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The Gospel and the Land of Promise: Christian Approaches to the Land of the Bible

The Gospel and the Land of Promise: Christian Approaches to the Land of the Bible

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Edited by Philip Church, Edited by Peter Walker, Edited by Tim Bulkeley

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  • Publisher: Wipf & Stock Publishers
  • Format: Paperback | 204 pages
  • Dimensions: 152mm x 229mm x 10mm | 281g
  • Publication date: 13 May 2011
  • Publication City/Country: Eugene
  • ISBN 10: 1608995453
  • ISBN 13: 9781608995455
  • Illustrations note: black & white illustrations
  • Sales rank: 608,319

Product description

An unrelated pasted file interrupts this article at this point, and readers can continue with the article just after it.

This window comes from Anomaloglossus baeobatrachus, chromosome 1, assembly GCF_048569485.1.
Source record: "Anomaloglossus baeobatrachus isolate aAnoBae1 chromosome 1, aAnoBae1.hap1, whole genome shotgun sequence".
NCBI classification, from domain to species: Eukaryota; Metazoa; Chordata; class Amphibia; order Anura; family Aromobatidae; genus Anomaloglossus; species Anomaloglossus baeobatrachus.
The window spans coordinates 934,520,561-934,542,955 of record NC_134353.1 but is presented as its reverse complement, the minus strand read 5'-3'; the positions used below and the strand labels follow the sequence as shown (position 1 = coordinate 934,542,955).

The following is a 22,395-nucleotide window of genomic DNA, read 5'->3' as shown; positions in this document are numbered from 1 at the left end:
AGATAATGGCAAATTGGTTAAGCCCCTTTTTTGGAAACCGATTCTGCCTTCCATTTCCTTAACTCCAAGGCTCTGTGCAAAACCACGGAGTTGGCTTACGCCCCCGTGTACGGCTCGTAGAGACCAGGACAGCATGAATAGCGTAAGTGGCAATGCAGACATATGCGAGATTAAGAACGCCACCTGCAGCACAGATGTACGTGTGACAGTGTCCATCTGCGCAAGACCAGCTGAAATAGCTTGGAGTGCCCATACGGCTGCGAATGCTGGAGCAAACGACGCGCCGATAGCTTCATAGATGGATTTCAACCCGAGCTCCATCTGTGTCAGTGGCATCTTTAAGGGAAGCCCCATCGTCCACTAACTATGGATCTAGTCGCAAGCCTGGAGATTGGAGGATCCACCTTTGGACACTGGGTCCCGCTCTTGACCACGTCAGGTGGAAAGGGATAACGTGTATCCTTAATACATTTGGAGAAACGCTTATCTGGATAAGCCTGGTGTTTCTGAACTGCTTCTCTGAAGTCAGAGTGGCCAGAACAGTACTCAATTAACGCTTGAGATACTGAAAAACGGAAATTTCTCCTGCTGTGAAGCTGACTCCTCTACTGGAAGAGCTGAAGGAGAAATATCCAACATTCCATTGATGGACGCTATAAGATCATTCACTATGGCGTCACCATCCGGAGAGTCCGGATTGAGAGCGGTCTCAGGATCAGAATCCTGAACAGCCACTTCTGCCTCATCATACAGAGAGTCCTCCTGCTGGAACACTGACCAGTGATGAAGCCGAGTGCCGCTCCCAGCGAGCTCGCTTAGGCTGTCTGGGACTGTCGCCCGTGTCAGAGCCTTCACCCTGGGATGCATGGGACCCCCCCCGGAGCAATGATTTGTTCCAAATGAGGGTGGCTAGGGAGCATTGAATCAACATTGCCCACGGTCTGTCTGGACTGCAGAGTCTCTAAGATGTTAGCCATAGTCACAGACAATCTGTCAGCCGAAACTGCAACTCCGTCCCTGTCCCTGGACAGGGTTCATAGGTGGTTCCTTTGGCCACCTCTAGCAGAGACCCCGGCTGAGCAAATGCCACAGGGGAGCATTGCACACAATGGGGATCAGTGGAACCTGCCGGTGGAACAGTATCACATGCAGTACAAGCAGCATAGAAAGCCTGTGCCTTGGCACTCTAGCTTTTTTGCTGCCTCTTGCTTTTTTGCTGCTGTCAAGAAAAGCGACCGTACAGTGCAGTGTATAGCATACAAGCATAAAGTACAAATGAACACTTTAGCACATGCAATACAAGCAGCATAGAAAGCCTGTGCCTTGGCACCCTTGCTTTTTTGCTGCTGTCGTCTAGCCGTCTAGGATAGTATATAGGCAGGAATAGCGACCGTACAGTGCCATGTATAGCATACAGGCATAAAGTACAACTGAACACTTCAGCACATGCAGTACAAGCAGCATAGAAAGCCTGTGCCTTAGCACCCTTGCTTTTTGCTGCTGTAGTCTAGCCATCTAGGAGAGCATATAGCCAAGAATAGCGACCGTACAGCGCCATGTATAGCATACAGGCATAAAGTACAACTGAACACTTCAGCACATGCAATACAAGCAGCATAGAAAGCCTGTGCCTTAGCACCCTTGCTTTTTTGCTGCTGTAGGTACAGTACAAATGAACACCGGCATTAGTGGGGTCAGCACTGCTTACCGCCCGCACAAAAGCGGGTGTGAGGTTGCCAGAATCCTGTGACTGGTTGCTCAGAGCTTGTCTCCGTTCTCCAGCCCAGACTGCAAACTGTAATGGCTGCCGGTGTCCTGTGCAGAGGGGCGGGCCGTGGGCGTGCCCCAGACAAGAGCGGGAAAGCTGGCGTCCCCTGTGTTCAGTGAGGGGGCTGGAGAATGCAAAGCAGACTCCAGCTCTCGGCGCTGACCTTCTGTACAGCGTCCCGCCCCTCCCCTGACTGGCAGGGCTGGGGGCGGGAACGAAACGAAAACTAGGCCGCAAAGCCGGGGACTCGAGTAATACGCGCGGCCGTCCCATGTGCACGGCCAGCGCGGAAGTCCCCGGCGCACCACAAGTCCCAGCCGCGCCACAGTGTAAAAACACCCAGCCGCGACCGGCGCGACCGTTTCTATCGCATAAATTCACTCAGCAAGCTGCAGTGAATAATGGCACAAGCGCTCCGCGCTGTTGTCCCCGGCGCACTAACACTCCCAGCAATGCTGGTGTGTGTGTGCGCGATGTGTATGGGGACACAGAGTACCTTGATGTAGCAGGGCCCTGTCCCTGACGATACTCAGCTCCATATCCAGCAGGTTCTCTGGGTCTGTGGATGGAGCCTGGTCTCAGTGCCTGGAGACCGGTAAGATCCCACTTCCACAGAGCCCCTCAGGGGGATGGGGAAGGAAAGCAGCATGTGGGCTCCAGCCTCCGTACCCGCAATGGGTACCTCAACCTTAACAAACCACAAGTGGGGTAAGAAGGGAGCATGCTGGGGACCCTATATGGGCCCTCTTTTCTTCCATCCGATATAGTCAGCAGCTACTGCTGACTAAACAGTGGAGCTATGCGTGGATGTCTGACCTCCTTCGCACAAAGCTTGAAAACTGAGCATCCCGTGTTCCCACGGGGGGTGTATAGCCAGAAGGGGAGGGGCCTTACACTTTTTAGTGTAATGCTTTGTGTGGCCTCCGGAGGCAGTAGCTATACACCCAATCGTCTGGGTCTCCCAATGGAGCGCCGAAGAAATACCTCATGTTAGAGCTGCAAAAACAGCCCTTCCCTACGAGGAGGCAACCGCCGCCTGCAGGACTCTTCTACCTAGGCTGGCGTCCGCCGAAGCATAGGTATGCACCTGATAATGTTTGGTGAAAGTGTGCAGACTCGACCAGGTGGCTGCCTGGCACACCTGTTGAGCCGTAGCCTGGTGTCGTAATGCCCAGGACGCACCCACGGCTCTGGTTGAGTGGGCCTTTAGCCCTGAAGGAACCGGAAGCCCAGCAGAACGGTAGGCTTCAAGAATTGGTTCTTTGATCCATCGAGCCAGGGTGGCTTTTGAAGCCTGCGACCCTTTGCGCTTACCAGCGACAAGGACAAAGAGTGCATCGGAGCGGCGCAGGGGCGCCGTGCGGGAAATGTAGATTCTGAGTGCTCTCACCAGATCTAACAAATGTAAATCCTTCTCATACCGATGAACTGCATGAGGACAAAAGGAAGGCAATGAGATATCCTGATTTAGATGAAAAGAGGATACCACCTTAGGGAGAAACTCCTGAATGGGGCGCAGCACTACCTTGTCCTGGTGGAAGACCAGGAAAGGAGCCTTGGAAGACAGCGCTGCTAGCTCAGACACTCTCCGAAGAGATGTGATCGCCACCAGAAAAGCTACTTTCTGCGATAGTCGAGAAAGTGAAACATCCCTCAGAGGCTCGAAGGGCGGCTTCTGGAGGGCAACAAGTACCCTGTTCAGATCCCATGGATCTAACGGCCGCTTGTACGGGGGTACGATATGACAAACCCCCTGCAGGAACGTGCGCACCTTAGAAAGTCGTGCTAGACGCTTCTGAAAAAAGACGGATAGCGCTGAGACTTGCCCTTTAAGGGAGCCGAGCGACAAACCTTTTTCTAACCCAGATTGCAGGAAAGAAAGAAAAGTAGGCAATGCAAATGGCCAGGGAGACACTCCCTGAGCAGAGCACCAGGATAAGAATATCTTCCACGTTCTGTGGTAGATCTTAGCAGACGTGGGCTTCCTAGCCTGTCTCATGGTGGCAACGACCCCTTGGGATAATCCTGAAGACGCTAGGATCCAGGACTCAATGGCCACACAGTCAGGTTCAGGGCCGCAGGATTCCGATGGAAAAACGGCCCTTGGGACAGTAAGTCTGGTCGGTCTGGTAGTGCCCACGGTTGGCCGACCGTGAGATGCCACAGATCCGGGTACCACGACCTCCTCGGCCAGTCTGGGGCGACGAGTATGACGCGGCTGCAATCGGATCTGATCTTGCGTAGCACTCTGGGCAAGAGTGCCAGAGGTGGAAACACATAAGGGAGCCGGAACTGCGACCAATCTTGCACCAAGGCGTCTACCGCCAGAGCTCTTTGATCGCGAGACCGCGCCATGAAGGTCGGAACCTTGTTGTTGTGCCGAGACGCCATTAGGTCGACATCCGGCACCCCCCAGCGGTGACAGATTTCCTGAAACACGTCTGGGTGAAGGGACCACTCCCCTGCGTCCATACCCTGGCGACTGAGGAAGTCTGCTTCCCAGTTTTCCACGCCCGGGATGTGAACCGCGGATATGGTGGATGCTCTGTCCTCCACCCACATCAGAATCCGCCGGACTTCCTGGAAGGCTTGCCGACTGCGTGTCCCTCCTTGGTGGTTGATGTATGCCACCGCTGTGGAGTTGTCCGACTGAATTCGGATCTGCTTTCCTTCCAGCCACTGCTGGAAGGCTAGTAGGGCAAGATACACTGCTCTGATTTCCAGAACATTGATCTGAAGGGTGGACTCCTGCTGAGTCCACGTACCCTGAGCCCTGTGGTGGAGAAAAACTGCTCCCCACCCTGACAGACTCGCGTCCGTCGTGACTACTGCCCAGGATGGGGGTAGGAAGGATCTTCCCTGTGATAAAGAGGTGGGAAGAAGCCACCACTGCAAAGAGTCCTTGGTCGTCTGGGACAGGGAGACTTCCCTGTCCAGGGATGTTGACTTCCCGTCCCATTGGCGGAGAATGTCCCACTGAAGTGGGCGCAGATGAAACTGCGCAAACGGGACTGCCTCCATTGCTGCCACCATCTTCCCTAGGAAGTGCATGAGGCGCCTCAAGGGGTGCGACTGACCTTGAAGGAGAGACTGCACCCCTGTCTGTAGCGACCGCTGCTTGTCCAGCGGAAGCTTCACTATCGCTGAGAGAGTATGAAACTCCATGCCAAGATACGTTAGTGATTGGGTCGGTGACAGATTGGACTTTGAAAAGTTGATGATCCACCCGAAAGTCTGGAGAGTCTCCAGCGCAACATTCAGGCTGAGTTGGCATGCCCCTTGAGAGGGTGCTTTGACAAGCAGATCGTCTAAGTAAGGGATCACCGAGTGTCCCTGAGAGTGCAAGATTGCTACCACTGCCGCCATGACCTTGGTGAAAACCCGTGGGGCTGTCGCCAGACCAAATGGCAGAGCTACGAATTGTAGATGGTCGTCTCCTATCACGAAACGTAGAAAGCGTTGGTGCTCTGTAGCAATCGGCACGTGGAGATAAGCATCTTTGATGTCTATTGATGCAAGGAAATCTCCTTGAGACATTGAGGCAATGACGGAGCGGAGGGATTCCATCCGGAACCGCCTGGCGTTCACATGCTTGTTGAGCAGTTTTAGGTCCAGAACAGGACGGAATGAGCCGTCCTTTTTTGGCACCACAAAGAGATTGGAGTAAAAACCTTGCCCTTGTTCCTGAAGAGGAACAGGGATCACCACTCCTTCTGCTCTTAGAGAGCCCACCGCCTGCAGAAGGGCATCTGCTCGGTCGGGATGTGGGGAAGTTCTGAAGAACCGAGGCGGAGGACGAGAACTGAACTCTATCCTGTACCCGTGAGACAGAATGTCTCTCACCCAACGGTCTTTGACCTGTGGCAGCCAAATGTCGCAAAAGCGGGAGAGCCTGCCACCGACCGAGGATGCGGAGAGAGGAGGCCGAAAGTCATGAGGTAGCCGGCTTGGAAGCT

Synopsis: Today the "land of promise" is a spark in the tinder dry atmosphere of Middle Eastern affairs. Events there continue to wield influence among peoples and in places well beyond the region itself. This raises for Christians the acute theological problem of how to relate to the "land of promise" today and in light of the land of the Bible. Our hope is that this volume of essays will contribute to a more informed and theologically coherent response to the "Land of Promise." It is offered here in the name of peace for all peoples in that place and among those who continue to look to her as a place of promise. Endorsements: "This volume is as important as its topic is serious. We must think clearly and Christianly about what the scriptures tell us concerning land, holy land, the modern Middle East, and biblical promise in a world that entertains enormous theological confusion. These able and provocative essays will offer us skilled guidance in territory few scholars are willing to enter." -Gary M. Burge Wheaton College "I salute the brilliant scholarship, biblical integrity, and keen commitment to justice that emanates from every chapter of The Gospel and the Land of Promise. This book will be a valuable tool in the hands of laypersons, teachers, pastors, and scholars who seek to understand the political and theological realities in Israel/Palestine in the light of God's word. From New Zealand, the farthest country from the land of promise, comes this dynamic voice of reason and compassion." -Alex Awad Bethlehem Bible College "In these excellent essays, Christian scholars in New Zealand--where indigenous land rights have long been at the center of public discourse--reflect on 'land' in the Bible, and particularly the notion of a 'holy land' or 'promised land' in the Middle East. In the main, the book is a rejoinder to Christian Zionism. At the same time, it invites further reflection on the irreducible significance of place or landedness to human existence and Christian identity." -Chris Marshall Victoria University of Wellington "The Christian world remains split down the middle on the issue of how to relate biblical teaching on the land to the Israeli-Palestinian conflict. Here is a serious attempt by scholars of several different disciplines to wrestle with the question of how to read the Old Testament through the eyes of the New and in the light of the painful realities on the ground today. They have effectively thrown down to gauntlet to Dispensationalists and Christian Zionists of every kind: can they come up with equally detailed, heavy-weight scholarship to support their case?" -Colin Chapman author of Whose Promised Land? "This is an immensely important work of biblical scholarship on the theology of the holy land . . . While Christian Zionists invariably see the coming of Jesus as the postponement of the land promises God made to Abraham, the authors demonstrate conclusively from the Scriptures that these promises were fulfilled in and through Jesus Christ." -Stephen Sizer Christ Church Vicarage Editor Biographies: Philip Church teaches biblical studies in the School of Theology, Laidlaw College, Auckland, NZ. Tim Bulkeley teaches Old Testament at Carey Baptist College, Auckland, NZ. He is the author of Amos: Hypertext Bible Commentary (2005). Tim Meadowcroft teaches Old Testament and is Head of the School of Theology, Mission, and Ministry, Laidlaw College, Auckland, NZ.and is the Dean of the Laidlaw-Carey Graduate School, Auckland, NZ. He is the author of Haggai (Readings: A New Biblical Commentary, 2006). Peter Walker is Associate Vice-Principal & Director of Development at Wycliffe Hall, University of Oxford, UK. He is the author of Jesus and the Holy City: New Testament Perspectives on Jerusalem (1996).

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